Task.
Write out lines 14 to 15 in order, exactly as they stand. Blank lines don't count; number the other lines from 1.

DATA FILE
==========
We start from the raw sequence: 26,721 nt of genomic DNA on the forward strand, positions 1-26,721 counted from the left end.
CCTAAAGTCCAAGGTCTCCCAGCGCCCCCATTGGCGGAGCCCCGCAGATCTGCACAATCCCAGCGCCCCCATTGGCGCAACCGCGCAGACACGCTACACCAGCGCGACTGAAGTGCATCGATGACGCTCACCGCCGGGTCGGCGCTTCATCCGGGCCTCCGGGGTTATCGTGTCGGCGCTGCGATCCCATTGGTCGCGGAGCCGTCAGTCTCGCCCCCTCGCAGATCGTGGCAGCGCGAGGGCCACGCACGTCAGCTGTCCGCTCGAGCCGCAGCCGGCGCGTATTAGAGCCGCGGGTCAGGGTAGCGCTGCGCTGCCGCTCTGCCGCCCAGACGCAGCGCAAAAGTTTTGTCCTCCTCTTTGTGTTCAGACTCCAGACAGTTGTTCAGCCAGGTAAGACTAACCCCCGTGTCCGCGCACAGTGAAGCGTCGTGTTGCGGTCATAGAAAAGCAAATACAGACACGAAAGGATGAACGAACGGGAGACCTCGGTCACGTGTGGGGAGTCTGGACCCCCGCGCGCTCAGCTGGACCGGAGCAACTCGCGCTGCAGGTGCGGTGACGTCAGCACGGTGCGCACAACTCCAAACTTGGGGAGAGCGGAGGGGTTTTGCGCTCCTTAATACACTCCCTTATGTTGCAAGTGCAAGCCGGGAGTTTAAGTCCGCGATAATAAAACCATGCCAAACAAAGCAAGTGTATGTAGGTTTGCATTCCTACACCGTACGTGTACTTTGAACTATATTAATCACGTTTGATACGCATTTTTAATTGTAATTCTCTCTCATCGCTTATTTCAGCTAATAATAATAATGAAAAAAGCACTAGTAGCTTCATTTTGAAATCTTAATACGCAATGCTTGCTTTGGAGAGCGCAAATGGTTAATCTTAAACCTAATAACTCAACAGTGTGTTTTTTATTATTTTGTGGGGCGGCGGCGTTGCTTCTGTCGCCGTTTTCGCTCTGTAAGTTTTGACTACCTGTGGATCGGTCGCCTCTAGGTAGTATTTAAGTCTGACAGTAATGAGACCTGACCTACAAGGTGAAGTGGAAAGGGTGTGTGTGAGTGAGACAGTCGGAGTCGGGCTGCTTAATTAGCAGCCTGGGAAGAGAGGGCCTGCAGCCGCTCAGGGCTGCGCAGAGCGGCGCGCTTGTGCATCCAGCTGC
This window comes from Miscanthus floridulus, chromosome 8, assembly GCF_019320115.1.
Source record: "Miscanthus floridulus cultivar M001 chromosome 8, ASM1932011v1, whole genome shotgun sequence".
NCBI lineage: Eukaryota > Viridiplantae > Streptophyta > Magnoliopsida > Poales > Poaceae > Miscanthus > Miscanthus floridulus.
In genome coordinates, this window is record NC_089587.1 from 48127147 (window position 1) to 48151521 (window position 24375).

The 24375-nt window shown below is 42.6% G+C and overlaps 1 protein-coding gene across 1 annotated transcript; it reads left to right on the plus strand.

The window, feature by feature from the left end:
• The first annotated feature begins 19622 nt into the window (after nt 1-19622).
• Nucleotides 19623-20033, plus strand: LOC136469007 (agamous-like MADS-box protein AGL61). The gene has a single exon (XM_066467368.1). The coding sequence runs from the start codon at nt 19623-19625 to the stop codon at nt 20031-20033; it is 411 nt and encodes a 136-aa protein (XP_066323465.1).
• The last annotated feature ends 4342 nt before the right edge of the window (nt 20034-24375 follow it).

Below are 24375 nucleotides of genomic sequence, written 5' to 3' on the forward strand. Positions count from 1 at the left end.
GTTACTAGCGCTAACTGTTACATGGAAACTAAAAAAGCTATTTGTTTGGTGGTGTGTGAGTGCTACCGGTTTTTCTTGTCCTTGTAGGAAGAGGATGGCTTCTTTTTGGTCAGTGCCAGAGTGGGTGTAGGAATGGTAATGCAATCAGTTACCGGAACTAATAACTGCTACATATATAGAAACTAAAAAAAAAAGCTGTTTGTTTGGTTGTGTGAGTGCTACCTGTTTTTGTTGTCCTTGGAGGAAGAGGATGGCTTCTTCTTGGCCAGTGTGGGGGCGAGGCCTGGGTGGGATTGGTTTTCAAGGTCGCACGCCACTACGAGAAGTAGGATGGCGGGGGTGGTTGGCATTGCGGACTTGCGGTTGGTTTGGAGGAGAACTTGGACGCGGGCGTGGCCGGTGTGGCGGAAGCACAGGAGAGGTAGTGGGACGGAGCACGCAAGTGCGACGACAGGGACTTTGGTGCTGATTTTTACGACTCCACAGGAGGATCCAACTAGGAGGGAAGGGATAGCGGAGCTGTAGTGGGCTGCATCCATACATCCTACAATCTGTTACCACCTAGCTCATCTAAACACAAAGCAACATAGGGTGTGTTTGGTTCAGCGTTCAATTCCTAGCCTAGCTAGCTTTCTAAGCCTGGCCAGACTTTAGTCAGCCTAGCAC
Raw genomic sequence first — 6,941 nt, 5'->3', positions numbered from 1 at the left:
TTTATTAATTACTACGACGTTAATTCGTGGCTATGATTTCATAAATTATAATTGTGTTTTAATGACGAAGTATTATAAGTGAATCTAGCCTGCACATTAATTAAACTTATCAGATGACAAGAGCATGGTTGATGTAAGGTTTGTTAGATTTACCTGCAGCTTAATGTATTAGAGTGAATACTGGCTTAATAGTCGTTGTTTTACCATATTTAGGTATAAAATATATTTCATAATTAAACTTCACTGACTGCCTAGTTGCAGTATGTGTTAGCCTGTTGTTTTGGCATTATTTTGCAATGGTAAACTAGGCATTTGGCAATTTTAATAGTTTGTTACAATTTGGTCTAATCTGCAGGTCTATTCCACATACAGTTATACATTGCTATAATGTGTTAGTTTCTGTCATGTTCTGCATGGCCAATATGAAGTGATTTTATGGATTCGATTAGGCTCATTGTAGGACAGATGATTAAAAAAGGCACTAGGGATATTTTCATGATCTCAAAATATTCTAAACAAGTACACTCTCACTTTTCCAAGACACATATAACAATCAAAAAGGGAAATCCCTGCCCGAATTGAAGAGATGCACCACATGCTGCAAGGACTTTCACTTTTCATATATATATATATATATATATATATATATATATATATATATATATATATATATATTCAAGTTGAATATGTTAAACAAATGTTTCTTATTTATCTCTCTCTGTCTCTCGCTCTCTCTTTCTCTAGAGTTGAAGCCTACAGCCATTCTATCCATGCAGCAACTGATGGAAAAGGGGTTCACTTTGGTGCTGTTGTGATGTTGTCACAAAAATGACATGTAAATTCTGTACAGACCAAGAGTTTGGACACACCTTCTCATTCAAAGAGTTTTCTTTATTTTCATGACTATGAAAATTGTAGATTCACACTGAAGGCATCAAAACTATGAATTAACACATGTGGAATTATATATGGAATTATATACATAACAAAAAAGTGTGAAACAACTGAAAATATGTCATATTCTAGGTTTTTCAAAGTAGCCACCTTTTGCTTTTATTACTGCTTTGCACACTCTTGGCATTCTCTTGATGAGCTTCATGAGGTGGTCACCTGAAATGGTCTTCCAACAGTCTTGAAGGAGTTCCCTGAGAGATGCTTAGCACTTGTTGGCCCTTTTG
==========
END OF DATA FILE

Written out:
Raw genomic sequence first — 6,941 nt, 5'->3', positions numbered from 1 at the left:
TTTATTAATTACTACGACGTTAATTCGTGGCTATGATTTCATAAATTATAATTGTGTTTTAATGACGAAGTATTATAAGTGAATCTAGCCTGCACATTAATTAAACTTATCAGATGACAAGAGCATGGTTGATGTAAGGTTTGTTAGATTTACCTGCAGCTTAATGTATTAGAGTGAATACTGGCTTAATAGTCGTTGTTTTACCATATTTAGGTATAAAATATATTTCATAATTAAACTTCACTGACTGCCTAGTTGCAGTATGTGTTAGCCTGTTGTTTTGGCATTATTTTGCAATGGTAAACTAGGCATTTGGCAATTTTAATAGTTTGTTACAATTTGGTCTAATCTGCAGGTCTATTCCACATACAGTTATACATTGCTATAATGTGTTAGTTTCTGTCATGTTCTGCATGGCCAATATGAAGTGATTTTATGGATTCGATTAGGCTCATTGTAGGACAGATGATTAAAAAAGGCACTAGGGATATTTTCATGATCTCAAAATATTCTAAACAAGTACACTCTCACTTTTCCAAGACACATATAACAATCAAAAAGGGAAATCCCTGCCCGAATTGAAGAGATGCACCACATGCTGCAAGGACTTTCACTTTTCATATATATATATATATATATATATATATATATATATATATATATATATATATATATTCAAGTTGAATATGTTAAACAAATGTTTCTTATTTATCTCTCTCTGTCTCTCGCTCTCTCTTTCTCTAGAGTTGAAGCCTACAGCCATTCTATCCATGCAGCAACTGATGGAAAAGGGGTTCACTTTGGTGCTGTTGTGATGTTGTCACAAAAATGACATGTAAATTCTGTACAGACCAAGAGTTTGGACACACCTTCTCATTCAAAGAGTTTTCTTTATTTTCATGACTATGAAAATTGTAGATTCACACTGAAGGCATCAAAACTATGAATTAACACATGTGGAATTATATATGGAATTATATACATAACAAAAAAGTGTGAAACAACTGAAAATATGTCATATTCTAGGTTTTTCAAAGTAGCCACCTTTTGCTTTTATTACTGCTTTGCACACTCTTGGCATTCTCTTGATGAGCTTCATGAGGTGGTCACCTGAAATGGTCTTCCAACAGTCTTGAAGGAGTTCCCTGAGAGATGCTTAGCACTTGTTGGCCCTTTTG